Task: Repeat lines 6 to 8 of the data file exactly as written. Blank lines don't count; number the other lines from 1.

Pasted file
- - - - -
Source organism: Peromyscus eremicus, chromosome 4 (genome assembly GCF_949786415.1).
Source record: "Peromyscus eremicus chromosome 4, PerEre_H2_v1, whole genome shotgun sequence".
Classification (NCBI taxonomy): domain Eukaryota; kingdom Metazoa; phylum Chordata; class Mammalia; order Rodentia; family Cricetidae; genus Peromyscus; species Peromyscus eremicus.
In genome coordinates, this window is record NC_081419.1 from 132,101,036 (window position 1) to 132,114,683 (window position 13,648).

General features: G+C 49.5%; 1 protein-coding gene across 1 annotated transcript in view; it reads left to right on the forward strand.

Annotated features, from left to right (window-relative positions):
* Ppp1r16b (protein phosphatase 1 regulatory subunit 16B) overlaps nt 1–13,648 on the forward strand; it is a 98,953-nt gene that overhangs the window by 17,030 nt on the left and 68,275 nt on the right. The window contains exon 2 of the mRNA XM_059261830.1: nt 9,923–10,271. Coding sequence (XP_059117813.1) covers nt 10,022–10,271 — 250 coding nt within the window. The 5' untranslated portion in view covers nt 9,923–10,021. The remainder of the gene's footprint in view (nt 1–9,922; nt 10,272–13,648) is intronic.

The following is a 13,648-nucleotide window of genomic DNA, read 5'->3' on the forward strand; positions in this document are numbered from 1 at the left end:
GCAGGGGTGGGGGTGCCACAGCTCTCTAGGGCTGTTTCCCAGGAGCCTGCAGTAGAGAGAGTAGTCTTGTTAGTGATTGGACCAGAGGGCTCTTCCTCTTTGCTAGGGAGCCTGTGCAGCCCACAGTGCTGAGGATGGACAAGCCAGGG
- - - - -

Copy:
Annotated features, from left to right (window-relative positions):
* Ppp1r16b (protein phosphatase 1 regulatory subunit 16B) overlaps nt 1–13,648 on the forward strand; it is a 98,953-nt gene that overhangs the window by 17,030 nt on the left and 68,275 nt on the right. The window contains exon 2 of the mRNA XM_059261830.1: nt 9,923–10,271. Coding sequence (XP_059117813.1) covers nt 10,022–10,271 — 250 coding nt within the window. The 5' untranslated portion in view covers nt 9,923–10,021. The remainder of the gene's footprint in view (nt 1–9,922; nt 10,272–13,648) is intronic.

The following is a 13,648-nucleotide window of genomic DNA, read 5'->3' on the forward strand; positions in this document are numbered from 1 at the left end: